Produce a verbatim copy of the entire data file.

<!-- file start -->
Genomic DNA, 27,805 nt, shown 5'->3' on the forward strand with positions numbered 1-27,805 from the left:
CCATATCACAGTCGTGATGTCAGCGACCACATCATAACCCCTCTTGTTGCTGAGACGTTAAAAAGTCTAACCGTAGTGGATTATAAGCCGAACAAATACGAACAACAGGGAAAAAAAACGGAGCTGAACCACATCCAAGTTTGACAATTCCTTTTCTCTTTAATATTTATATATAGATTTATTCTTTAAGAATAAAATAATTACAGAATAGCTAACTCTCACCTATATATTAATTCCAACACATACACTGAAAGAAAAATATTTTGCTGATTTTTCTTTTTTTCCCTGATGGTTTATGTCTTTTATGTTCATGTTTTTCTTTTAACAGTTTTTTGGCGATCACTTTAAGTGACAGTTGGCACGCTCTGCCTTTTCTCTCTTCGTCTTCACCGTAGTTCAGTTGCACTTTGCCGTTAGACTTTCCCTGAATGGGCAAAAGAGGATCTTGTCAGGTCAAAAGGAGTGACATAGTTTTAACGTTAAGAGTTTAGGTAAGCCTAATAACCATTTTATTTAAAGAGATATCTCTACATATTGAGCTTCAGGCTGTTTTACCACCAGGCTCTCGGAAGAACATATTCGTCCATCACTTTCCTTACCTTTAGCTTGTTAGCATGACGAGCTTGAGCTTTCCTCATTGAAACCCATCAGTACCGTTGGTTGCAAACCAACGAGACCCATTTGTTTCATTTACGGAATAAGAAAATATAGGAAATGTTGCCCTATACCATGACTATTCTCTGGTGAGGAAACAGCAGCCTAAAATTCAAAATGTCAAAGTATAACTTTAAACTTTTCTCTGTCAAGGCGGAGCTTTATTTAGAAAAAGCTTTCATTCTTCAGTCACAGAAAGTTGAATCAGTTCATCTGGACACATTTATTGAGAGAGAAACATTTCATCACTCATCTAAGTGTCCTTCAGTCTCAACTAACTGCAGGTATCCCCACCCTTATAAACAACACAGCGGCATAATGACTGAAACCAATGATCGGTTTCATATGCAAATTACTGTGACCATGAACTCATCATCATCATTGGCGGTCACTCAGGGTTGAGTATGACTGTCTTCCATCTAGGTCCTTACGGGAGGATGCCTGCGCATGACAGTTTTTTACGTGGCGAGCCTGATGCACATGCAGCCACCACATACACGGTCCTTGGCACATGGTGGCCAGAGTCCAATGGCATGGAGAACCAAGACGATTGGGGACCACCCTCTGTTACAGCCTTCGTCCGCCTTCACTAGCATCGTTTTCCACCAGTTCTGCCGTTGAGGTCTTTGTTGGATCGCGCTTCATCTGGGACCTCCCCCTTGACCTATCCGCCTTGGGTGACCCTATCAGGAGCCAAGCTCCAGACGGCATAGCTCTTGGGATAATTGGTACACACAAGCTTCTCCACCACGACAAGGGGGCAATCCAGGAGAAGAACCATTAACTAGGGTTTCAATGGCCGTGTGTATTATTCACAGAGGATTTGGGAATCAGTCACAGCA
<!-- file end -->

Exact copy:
Genomic DNA, 27,805 nt, shown 5'->3' on the forward strand with positions numbered 1-27,805 from the left:
CCATATCACAGTCGTGATGTCAGCGACCACATCATAACCCCTCTTGTTGCTGAGACGTTAAAAAGTCTAACCGTAGTGGATTATAAGCCGAACAAATACGAACAACAGGGAAAAAAAACGGAGCTGAACCACATCCAAGTTTGACAATTCCTTTTCTCTTTAATATTTATATATAGATTTATTCTTTAAGAATAAAATAATTACAGAATAGCTAACTCTCACCTATATATTAATTCCAACACATACACTGAAAGAAAAATATTTTGCTGATTTTTCTTTTTTTCCCTGATGGTTTATGTCTTTTATGTTCATGTTTTTCTTTTAACAGTTTTTTGGCGATCACTTTAAGTGACAGTTGGCACGCTCTGCCTTTTCTCTCTTCGTCTTCACCGTAGTTCAGTTGCACTTTGCCGTTAGACTTTCCCTGAATGGGCAAAAGAGGATCTTGTCAGGTCAAAAGGAGTGACATAGTTTTAACGTTAAGAGTTTAGGTAAGCCTAATAACCATTTTATTTAAAGAGATATCTCTACATATTGAGCTTCAGGCTGTTTTACCACCAGGCTCTCGGAAGAACATATTCGTCCATCACTTTCCTTACCTTTAGCTTGTTAGCATGACGAGCTTGAGCTTTCCTCATTGAAACCCATCAGTACCGTTGGTTGCAAACCAACGAGACCCATTTGTTTCATTTACGGAATAAGAAAATATAGGAAATGTTGCCCTATACCATGACTATTCTCTGGTGAGGAAACAGCAGCCTAAAATTCAAAATGTCAAAGTATAACTTTAAACTTTTCTCTGTCAAGGCGGAGCTTTATTTAGAAAAAGCTTTCATTCTTCAGTCACAGAAAGTTGAATCAGTTCATCTGGACACATTTATTGAGAGAGAAACATTTCATCACTCATCTAAGTGTCCTTCAGTCTCAACTAACTGCAGGTATCCCCACCCTTATAAACAACACAGCGGCATAATGACTGAAACCAATGATCGGTTTCATATGCAAATTACTGTGACCATGAACTCATCATCATCATTGGCGGTCACTCAGGGTTGAGTATGACTGTCTTCCATCTAGGTCCTTACGGGAGGATGCCTGCGCATGACAGTTTTTTACGTGGCGAGCCTGATGCACATGCAGCCACCACATACACGGTCCTTGGCACATGGTGGCCAGAGTCCAATGGCATGGAGAACCAAGACGATTGGGGACCACCCTCTGTTACAGCCTTCGTCCGCCTTCACTAGCATCGTTTTCCACCAGTTCTGCCGTTGAGGTCTTTGTTGGATCGCGCTTCATCTGGGACCTCCCCCTTGACCTATCCGCCTTGGGTGACCCTATCAGGAGCCAAGCTCCAGACGGCATAGCTCTTGGGATAATTGGTACACACAAGCTTCTCCACCACGACAAGGGGGCAATCCAGGAGAAGAACCATTAACTAGGGTTTCAATGGCCGTGTGTATTATTCACAGAGGATTTGGGAATCAGTCACAGCA